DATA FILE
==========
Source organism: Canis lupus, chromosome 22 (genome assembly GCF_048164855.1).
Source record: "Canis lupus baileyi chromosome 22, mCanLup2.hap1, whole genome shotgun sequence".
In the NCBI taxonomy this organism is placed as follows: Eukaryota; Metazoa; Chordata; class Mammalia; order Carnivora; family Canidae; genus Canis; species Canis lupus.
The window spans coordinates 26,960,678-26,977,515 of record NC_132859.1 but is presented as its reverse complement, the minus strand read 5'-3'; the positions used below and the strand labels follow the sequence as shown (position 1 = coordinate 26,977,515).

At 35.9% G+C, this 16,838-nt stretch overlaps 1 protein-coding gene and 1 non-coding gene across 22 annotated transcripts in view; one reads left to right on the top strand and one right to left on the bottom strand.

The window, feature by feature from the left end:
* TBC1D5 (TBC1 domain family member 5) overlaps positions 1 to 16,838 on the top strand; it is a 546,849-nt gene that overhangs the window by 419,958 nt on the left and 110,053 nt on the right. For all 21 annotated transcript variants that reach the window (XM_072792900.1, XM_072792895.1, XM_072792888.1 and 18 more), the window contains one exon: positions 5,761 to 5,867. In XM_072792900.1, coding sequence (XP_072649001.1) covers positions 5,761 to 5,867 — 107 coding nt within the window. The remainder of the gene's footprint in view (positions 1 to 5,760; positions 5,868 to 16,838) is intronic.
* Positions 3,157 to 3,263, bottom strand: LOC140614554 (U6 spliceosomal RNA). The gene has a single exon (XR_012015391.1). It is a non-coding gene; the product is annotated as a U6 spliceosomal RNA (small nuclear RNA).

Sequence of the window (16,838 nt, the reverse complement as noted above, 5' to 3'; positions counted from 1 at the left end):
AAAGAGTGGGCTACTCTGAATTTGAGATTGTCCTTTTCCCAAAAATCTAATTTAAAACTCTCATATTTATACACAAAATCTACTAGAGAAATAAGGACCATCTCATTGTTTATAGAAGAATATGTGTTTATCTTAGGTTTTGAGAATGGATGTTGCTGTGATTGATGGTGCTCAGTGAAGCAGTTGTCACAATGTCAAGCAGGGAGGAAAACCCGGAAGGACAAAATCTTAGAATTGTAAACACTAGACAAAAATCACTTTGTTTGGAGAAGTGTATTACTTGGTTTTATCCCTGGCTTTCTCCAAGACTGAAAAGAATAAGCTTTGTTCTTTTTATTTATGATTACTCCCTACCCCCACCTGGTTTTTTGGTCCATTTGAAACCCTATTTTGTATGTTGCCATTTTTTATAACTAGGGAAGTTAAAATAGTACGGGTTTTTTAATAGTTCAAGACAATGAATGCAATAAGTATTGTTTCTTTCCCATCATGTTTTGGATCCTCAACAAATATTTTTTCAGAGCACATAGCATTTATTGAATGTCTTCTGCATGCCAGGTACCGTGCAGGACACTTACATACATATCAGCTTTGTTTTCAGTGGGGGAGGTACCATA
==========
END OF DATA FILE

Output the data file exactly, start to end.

Source organism: Canis lupus, chromosome 22 (genome assembly GCF_048164855.1).
Source record: "Canis lupus baileyi chromosome 22, mCanLup2.hap1, whole genome shotgun sequence".
In the NCBI taxonomy this organism is placed as follows: Eukaryota; Metazoa; Chordata; class Mammalia; order Carnivora; family Canidae; genus Canis; species Canis lupus.
The window spans coordinates 26,960,678-26,977,515 of record NC_132859.1 but is presented as its reverse complement, the minus strand read 5'-3'; the positions used below and the strand labels follow the sequence as shown (position 1 = coordinate 26,977,515).

At 35.9% G+C, this 16,838-nt stretch overlaps 1 protein-coding gene and 1 non-coding gene across 22 annotated transcripts in view; one reads left to right on the top strand and one right to left on the bottom strand.

The window, feature by feature from the left end:
* TBC1D5 (TBC1 domain family member 5) overlaps positions 1 to 16,838 on the top strand; it is a 546,849-nt gene that overhangs the window by 419,958 nt on the left and 110,053 nt on the right. For all 21 annotated transcript variants that reach the window (XM_072792900.1, XM_072792895.1, XM_072792888.1 and 18 more), the window contains one exon: positions 5,761 to 5,867. In XM_072792900.1, coding sequence (XP_072649001.1) covers positions 5,761 to 5,867 — 107 coding nt within the window. The remainder of the gene's footprint in view (positions 1 to 5,760; positions 5,868 to 16,838) is intronic.
* Positions 3,157 to 3,263, bottom strand: LOC140614554 (U6 spliceosomal RNA). The gene has a single exon (XR_012015391.1). It is a non-coding gene; the product is annotated as a U6 spliceosomal RNA (small nuclear RNA).

Sequence of the window (16,838 nt, the reverse complement as noted above, 5' to 3'; positions counted from 1 at the left end):
AAAGAGTGGGCTACTCTGAATTTGAGATTGTCCTTTTCCCAAAAATCTAATTTAAAACTCTCATATTTATACACAAAATCTACTAGAGAAATAAGGACCATCTCATTGTTTATAGAAGAATATGTGTTTATCTTAGGTTTTGAGAATGGATGTTGCTGTGATTGATGGTGCTCAGTGAAGCAGTTGTCACAATGTCAAGCAGGGAGGAAAACCCGGAAGGACAAAATCTTAGAATTGTAAACACTAGACAAAAATCACTTTGTTTGGAGAAGTGTATTACTTGGTTTTATCCCTGGCTTTCTCCAAGACTGAAAAGAATAAGCTTTGTTCTTTTTATTTATGATTACTCCCTACCCCCACCTGGTTTTTTGGTCCATTTGAAACCCTATTTTGTATGTTGCCATTTTTTATAACTAGGGAAGTTAAAATAGTACGGGTTTTTTAATAGTTCAAGACAATGAATGCAATAAGTATTGTTTCTTTCCCATCATGTTTTGGATCCTCAACAAATATTTTTTCAGAGCACATAGCATTTATTGAATGTCTTCTGCATGCCAGGTACCGTGCAGGACACTTACATACATATCAGCTTTGTTTTCAGTGGGGGAGGTACCATA